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News, opinions, photos and facts from Ocean Conservancy

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Get Ready for the 30th Anniversary of the International Coastal Cleanup

Posted On August 19, 2015 by

Photo: Jackie Yeary/Ocean Conservancy

This year marks the 30th Anniversary of the International Coastal Cleanup. It’s hard to believe that what began 30 years ago as a Cleanup on just a handful of beaches in Texas has grown to a yearly global Cleanup that involved thousands of volunteers, hundreds of countries and removes millions of pounds of trash from our coasts.

I’m proud to be part of the Ocean Conservancy team that has ensured that the Cleanup occurs year after year. Right now, we’re making sure our dedicated Coordinators all around the world have all the supplies and materials that they need to once again have a successful Cleanup.

Can I count on you to join us this year – it’s our 30th Anniversary after all.
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In Peru, A Picture’s Worth a Thousand Pounds (of Trash)

Posted On May 22, 2015 by

I had the great fortune to head south of the equator last September for Ocean Conservancy’s 29th International Coastal Cleanup. VIDA Peru, Ocean Conservancy’s longtime Cleanup partner in Peru, invited me to participate in a weeklong series of events on ocean trash, culminating with one of their country’s signature Cleanup events at Marquez Beach. Having been my first time to Peru, and South America for that matter, I was uncertain of the beach and waterway conditions I’d find. Unfortunately, as I spoke more and more with folks from VIDA Peru in advance of the Cleanups, my expectations of clean beaches were quickly dispelled.

I asked Arturo Medina, President of VIDA Peru, what the major culprits were for ocean trash in Peru. He noted that “the waste infrastructure is drastically lacking in Peru to handle the increased waste flows. Ultimately, it all ends up in the rivers, on the beaches and flowing into the sea. Legal and illegal dumpsites located directly on the beaches are also a major issue, yielding steady streams of debris into the water.” I witnessed this first hand as one such site was visible on the beach as I sat on my surfboard offshore—dump truck after dump truck offloading rubbish onto the sand.

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Saving the Oceans from Plastic: A Field Report from Belize

Posted On May 20, 2015 by

Some people would call Belize paradise.  Having recently returned, I can’t say I disagree, but I also saw threats to the beauty on the surface. I spent a week in Belize researching the connection between waste management, plastic pollution and ocean health in this Central American country. As Chief Scientist, I’m working closely with our Trash Free Seas® team to build on our 30-year history of protecting our ocean from the growing threat of ocean trash.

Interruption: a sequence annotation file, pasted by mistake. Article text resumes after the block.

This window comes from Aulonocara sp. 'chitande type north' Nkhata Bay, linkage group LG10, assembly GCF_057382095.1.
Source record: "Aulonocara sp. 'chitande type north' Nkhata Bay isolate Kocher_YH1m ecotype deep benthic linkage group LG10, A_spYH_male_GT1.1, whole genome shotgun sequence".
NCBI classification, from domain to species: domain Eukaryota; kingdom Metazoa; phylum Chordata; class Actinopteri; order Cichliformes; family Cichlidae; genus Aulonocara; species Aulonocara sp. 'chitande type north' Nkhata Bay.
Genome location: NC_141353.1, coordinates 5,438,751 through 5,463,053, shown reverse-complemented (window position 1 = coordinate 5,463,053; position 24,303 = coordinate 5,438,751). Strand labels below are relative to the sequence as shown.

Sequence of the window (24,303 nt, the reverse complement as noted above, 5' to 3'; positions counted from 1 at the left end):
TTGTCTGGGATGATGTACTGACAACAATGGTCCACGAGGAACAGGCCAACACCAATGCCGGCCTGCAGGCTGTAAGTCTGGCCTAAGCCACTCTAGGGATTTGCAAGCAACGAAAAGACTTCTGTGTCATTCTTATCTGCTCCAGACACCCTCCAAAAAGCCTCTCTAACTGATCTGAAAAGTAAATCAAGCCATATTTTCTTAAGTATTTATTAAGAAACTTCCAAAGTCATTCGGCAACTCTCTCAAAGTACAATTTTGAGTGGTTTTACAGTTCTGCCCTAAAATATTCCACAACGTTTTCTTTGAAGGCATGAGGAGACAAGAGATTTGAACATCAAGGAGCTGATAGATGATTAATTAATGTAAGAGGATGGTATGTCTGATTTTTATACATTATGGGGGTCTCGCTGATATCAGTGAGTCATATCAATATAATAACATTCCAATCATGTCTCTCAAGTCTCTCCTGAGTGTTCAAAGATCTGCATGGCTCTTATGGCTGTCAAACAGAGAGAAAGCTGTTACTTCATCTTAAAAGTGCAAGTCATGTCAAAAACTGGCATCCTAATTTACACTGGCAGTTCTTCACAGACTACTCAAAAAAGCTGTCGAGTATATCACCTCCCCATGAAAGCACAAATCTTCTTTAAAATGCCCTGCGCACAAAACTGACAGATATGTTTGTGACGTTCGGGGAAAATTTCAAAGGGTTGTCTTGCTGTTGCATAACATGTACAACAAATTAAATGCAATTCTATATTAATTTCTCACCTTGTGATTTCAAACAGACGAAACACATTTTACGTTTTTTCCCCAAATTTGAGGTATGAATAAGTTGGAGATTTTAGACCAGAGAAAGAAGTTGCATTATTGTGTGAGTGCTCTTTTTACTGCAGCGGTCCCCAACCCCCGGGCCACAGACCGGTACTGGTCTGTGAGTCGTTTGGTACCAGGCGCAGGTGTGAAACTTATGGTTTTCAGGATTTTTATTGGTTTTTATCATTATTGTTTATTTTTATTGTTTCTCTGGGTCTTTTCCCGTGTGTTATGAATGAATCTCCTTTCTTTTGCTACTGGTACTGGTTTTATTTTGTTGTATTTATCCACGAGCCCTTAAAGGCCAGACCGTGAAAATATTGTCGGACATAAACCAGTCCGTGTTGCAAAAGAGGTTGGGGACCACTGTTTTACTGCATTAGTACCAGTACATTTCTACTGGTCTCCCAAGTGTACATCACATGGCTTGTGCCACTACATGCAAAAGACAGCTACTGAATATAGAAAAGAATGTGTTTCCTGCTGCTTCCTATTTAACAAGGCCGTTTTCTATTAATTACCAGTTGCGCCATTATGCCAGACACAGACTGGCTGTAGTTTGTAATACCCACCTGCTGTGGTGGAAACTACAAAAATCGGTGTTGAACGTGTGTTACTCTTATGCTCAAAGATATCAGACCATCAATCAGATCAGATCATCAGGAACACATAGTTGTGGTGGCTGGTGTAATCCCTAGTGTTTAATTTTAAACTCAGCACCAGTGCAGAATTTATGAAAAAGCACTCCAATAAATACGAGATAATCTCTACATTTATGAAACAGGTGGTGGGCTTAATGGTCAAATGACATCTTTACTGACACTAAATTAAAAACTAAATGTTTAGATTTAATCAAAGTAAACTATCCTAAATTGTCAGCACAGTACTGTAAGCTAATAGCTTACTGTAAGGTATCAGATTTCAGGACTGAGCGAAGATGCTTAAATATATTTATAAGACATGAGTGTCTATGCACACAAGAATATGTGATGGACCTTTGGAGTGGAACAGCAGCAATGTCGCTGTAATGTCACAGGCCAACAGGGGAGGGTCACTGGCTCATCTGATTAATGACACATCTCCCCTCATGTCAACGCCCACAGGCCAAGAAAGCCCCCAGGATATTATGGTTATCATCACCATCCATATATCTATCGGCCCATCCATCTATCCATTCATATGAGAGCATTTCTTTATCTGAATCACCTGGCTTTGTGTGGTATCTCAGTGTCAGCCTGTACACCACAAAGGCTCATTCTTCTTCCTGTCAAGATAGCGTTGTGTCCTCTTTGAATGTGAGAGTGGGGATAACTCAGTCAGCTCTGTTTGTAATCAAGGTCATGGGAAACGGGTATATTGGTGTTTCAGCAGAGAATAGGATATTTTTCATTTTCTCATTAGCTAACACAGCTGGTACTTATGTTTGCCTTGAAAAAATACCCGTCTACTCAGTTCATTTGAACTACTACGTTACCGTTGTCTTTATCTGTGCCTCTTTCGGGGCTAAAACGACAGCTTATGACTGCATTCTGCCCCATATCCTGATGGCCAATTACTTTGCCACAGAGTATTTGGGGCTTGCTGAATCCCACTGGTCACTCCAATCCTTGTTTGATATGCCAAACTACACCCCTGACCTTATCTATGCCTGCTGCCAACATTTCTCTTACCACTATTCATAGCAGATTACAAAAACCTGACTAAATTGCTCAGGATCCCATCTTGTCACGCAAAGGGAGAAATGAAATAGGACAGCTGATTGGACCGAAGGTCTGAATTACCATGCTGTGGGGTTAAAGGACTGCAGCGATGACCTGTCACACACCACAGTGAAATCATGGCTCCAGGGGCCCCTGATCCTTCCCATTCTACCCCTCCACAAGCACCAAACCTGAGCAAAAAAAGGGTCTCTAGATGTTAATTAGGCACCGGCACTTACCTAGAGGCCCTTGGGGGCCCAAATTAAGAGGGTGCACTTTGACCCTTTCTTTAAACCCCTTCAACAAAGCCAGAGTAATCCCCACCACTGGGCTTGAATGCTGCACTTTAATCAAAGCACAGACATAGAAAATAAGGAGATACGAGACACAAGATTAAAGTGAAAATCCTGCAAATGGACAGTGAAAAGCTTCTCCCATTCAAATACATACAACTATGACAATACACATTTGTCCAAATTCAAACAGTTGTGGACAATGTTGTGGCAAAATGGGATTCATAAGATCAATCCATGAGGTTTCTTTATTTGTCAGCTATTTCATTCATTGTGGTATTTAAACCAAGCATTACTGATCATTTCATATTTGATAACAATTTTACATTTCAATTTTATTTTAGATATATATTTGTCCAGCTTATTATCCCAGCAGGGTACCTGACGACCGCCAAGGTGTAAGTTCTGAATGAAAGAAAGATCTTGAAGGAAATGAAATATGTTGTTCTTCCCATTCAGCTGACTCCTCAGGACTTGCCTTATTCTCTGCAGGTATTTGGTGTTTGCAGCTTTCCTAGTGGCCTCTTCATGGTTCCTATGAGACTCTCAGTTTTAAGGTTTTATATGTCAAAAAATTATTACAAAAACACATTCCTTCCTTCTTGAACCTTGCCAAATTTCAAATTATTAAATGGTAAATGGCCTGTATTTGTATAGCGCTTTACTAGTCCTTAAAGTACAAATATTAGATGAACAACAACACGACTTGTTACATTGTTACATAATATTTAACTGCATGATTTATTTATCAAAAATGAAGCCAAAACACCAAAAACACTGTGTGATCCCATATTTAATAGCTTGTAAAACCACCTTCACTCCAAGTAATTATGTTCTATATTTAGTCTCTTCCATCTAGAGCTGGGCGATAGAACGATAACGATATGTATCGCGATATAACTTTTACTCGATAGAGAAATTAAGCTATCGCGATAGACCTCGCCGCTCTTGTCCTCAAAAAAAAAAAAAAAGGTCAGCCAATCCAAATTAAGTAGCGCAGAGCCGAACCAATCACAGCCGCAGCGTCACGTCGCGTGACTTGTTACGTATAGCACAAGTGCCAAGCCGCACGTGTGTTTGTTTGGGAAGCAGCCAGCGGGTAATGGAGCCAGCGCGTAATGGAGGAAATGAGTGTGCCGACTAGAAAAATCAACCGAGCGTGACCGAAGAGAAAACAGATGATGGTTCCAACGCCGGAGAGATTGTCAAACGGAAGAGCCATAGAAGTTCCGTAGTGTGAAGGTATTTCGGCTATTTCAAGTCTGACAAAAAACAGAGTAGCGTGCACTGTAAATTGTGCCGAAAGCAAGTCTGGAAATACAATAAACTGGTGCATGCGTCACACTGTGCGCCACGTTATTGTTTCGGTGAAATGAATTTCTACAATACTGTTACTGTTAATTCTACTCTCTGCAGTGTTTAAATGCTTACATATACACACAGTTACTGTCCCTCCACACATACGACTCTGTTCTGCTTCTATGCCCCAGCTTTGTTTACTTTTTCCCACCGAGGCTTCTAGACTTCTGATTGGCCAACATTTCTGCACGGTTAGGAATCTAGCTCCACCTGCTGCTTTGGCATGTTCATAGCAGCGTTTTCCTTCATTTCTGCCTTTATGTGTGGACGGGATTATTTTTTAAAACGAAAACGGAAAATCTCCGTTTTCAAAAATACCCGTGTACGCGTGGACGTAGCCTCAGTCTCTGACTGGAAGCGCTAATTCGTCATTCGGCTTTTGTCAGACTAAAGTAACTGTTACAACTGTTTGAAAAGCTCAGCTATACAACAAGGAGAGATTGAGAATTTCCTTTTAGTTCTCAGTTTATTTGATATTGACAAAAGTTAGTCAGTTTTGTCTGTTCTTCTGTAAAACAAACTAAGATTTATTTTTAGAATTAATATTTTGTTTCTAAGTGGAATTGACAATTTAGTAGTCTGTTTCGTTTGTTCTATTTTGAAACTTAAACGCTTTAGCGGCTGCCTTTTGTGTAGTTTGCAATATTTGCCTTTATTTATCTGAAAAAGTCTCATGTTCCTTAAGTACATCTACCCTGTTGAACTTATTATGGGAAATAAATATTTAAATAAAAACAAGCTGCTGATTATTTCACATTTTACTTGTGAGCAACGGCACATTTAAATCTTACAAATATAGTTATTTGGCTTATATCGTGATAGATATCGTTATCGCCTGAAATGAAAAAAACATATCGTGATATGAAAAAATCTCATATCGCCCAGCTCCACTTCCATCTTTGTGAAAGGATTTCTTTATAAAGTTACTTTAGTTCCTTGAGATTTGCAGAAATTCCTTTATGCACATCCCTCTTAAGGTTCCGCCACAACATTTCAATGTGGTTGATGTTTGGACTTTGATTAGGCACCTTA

I toured much of the country with independent consultant Ted Siegler from DSM Environmental Services, gaining a firsthand perspective on how recent investments in waste management systems in Belize are improving ocean health but learning how much farther the country needs to go. A former British colony, Belize is frequented by tourists for its beautiful beaches and tropical breezes. But Ted and I visited many sights never seen by these outsiders. The upshot? Trash is a major problem in Belize, as it is in many developing countries.  And it is increasingly clear that this has big consequences for the health of the ocean.

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(E)PS, We Don’t Love You

Posted On January 12, 2015 by

New York City officially became the largest U.S. city to ban expanded polystyrene (EPS) foam last week! The momentum for EPS bans has been steadily increasing, and more than 70 cities have made the cut!

Frequently used for take-out containers, disposable drink cups and other single-use products, EPS is a hazard to our environment—not only because of its brittle nature and propensity to fragment into small pieces—but also because it can’t be recycled, economically. This is compounded by the fact that we use so much of it! Last year, the city of New York collected about 28,500 tons of polystyrene! (That’s a lot of take-out!)

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Overflowing Trash Cans Lead to an Overwhelmed Ocean

Posted On January 5, 2015 by

Los Angeles is a city overflowing:  with culture, with movies and music, with people—and with trash. A recent internal report shed light on a big problem. Los Angeles has more trash than it can handle. Despite its size (nearly 500 square miles), the city only has approximately 700 public trash cans.

That’s correct:  700. One public trash can for every 5,548 people. That math simply does not work.

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What’s Haunting Our Ocean?

Posted On October 27, 2014 by

Photo: Ocean Conservancy

What’s haunting our ocean? Ghost crabs or witch flounder? What about devil rays or goblin sharks? Sure, there are tons of monsters and ghouls hidden beneath the waves, but like in any scary movie, the most dangerous villains may be the least obvious.

Let’s take cigarette butts for example. When you think of the ocean, they’re probably not the first thing or even among the top ten things you think of. Yet, they’re the most common specter we find on our beaches year after year. In 2013, volunteers collected over 2 million cigarette butts.

Food wrappers are other trolls lurking around our beaches. International Coastal Cleanup volunteers removed more than 1.6 million of them last year alone.

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